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small matrix multiplication *much slower* in R2016b than R2016a

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Adrian on 15 Nov 2016
Edited: Jan on 28 Jan 2017
Hi all,
I find that multiplication of small matrices seems much smaller in R2016b than R2016a. Here's a minimal example:
r = rand(50,100);
s = rand(100,100);
tic; r * s; toc
This takes about 0.0012s in R2016a and 0.018s R2016b.
Creating an artificial loop to make sure this isn't just some initial overhead or something leads to the same loss factor:
tic; for i = 1:1000, a = r*s; end, toc
This takes about 0.18s in R2016a and 2.1s R2016b.
Once I make the matrices much bigger, say r = rand(500,1000); and s = rand(1000,1000), the version behave similarly (R2016b even seems to be ~15% faster). Anyone have any insight as to why this is, or can verify this behavior on another system?
I wonder if it has to do with the new arithmetic expansions implementation (if this feature has some cost for small matrix multiplication):
Thank you
- Adrian
Adrian on 16 Nov 2016
This is my intuition as well. Unfortunately, each of my small sparse matrices are slightly different sizes.
Of course, I can figure out how to keep them in one long vector by keeping indices around, and that's what I'm doing, but this is rather cumbersome and has its own slow-downs.

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Answers (1)

Jan on 16 Nov 2016
Edited: Jan on 28 Jan 2017
When you run the code in the command window, Matlab's JIT acceleration cannot or does not optimize the execution time, or perhaps only partially. The JIT is subject to changes between versions, so I stopped to check this. The JIT identifies variables processed in loops and if they do not change their type, they are addressed faster - at least it looks like, because the JIT is not fully documented. When you have many variables in the workspace and Matlab has to access one, it must search in the lookup table for symbols, to find out, if a symbol is a variable, function, java class, etc. This lookup is time-consuming and a huge workspace can slow this down.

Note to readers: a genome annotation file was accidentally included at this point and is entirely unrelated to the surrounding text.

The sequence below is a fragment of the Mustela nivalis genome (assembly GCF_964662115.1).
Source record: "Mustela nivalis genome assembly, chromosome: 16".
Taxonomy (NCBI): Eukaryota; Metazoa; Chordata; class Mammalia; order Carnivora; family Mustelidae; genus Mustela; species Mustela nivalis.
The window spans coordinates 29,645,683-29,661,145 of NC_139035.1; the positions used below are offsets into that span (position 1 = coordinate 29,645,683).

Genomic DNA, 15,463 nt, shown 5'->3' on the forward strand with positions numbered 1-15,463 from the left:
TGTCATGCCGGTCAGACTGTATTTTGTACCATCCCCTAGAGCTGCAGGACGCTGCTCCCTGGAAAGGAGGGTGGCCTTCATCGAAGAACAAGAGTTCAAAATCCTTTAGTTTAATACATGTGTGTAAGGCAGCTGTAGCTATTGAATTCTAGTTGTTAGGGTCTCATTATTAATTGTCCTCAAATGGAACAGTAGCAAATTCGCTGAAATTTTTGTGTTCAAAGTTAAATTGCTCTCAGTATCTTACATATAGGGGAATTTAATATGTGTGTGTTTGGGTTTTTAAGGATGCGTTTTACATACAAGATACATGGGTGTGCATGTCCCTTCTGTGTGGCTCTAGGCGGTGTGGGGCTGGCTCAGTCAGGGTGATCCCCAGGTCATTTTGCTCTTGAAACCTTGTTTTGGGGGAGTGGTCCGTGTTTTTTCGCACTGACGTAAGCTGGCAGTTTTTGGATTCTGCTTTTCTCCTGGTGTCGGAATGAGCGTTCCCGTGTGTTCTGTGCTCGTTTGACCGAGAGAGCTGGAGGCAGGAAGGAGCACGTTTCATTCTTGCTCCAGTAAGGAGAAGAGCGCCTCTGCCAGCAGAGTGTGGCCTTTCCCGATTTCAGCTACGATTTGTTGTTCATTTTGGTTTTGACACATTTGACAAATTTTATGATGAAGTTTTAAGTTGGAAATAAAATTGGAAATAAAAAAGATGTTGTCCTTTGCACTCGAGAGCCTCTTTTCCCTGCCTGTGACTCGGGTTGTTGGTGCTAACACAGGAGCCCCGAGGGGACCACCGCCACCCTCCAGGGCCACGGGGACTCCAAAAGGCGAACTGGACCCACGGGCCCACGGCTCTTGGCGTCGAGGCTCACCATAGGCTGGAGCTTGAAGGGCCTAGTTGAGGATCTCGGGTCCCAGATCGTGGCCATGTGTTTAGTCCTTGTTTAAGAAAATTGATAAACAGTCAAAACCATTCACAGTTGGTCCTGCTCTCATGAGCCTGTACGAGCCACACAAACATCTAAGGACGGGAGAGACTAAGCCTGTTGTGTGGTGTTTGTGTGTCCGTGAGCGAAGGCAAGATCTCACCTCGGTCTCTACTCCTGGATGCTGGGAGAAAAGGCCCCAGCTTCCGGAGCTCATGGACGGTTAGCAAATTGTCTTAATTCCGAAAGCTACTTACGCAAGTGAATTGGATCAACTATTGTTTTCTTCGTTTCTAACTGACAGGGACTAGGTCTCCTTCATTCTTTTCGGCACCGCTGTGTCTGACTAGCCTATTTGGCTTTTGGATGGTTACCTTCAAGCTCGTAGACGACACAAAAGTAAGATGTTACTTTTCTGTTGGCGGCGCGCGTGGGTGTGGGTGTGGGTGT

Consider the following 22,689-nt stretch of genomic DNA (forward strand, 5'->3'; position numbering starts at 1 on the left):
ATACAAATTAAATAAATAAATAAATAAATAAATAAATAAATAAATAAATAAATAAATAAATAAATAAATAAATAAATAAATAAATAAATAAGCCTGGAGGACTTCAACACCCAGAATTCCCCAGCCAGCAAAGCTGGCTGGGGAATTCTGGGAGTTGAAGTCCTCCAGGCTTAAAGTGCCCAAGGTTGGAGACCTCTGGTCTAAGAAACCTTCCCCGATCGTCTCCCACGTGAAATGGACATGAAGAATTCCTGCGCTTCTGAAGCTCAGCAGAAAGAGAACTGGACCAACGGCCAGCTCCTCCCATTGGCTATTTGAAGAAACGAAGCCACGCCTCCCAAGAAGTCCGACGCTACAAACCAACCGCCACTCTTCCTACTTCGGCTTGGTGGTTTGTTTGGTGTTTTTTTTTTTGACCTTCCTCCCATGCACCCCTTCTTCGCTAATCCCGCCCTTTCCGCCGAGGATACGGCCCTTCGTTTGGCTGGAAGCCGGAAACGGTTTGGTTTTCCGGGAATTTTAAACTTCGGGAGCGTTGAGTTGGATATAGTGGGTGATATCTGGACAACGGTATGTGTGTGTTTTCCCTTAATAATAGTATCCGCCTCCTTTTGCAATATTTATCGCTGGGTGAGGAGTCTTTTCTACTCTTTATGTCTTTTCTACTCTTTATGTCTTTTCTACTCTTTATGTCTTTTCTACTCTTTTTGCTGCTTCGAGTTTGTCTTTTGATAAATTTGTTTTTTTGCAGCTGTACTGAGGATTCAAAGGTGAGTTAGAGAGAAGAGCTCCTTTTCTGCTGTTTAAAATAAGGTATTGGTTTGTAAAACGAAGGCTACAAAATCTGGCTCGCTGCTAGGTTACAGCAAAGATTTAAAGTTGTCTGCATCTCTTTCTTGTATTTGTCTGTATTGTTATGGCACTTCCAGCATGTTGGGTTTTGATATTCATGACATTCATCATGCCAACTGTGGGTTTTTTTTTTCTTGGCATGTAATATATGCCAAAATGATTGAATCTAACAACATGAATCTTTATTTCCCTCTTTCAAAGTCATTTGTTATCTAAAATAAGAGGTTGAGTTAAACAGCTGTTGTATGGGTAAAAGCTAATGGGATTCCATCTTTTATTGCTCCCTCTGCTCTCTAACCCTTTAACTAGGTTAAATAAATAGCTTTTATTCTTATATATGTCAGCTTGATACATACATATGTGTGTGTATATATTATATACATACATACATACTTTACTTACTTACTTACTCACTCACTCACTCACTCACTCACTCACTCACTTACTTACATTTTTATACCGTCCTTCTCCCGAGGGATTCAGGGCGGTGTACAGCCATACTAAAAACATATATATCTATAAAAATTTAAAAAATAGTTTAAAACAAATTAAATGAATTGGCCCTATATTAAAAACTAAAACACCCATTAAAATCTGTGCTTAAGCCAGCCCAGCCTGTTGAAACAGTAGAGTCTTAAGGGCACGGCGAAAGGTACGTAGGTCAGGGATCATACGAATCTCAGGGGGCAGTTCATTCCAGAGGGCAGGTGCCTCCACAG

An evil example code:
r = 1;
a = 0;
for i = 1:1000
a = a + r * rand;
if rand < 0.0001
r = @myFunctionWhichReplies_31415
Now Matlab has to lookup the symbol "r" in each iteration. Even if this code is included in a function, the JIT cannot avoid this. But without this evil change, the loop is accelerated by recognizing that "r" is always the same array.
As soon as an eval or assignin('caller') modifies the lookup table for symbols, the JIT cannot optimize the code anymore and the speed of loops can degrade substantially. Changing the type of a variable anywhere in the code can impede the acceleration also.
So, this answer does not match the question, but it explains, why running code in the command window with a large base workspace can slowdown the execution such that the observed differences can happen.
[EDITED] As Philip Borghesani has mentioned in the comments: The JIT is developping and not documented. Some of the statements of this answer might concern certain Matlab releases only. It is questionable, if code should be optimized for a specific JIT version, but it is a good practice to try at least not to impede this tool.
Philip Borghesani
Philip Borghesani on 16 Nov 2016
Jan, older (pre R2015b) information on the jit most likely does not apply to recent MATLAB versions based on the new execution engine. It is much less sensitive to things like variables that change type and does not fall off a cliff like the previous jit tended to.

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